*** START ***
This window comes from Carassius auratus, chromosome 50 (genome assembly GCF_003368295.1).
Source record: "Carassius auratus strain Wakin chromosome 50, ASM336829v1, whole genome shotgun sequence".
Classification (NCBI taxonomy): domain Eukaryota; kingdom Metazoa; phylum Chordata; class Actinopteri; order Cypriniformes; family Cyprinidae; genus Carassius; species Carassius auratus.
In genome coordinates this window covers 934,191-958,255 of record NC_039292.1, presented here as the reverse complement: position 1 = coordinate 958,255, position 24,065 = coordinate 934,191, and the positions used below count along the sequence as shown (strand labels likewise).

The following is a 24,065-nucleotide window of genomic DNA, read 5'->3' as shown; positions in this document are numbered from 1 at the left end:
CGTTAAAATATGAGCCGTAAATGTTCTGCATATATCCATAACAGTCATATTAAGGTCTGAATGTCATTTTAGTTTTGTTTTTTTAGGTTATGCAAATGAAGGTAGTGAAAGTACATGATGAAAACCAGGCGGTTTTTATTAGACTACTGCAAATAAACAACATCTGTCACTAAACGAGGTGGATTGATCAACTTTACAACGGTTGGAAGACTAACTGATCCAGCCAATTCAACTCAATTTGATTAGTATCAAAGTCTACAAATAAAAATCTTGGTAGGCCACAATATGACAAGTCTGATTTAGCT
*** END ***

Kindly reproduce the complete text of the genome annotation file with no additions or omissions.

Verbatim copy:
This window comes from Carassius auratus, chromosome 50 (genome assembly GCF_003368295.1).
Source record: "Carassius auratus strain Wakin chromosome 50, ASM336829v1, whole genome shotgun sequence".
Classification (NCBI taxonomy): domain Eukaryota; kingdom Metazoa; phylum Chordata; class Actinopteri; order Cypriniformes; family Cyprinidae; genus Carassius; species Carassius auratus.
In genome coordinates this window covers 934,191-958,255 of record NC_039292.1, presented here as the reverse complement: position 1 = coordinate 958,255, position 24,065 = coordinate 934,191, and the positions used below count along the sequence as shown (strand labels likewise).

The following is a 24,065-nucleotide window of genomic DNA, read 5'->3' as shown; positions in this document are numbered from 1 at the left end:
CGTTAAAATATGAGCCGTAAATGTTCTGCATATATCCATAACAGTCATATTAAGGTCTGAATGTCATTTTAGTTTTGTTTTTTTAGGTTATGCAAATGAAGGTAGTGAAAGTACATGATGAAAACCAGGCGGTTTTTATTAGACTACTGCAAATAAACAACATCTGTCACTAAACGAGGTGGATTGATCAACTTTACAACGGTTGGAAGACTAACTGATCCAGCCAATTCAACTCAATTTGATTAGTATCAAAGTCTACAAATAAAAATCTTGGTAGGCCACAATATGACAAGTCTGATTTAGCT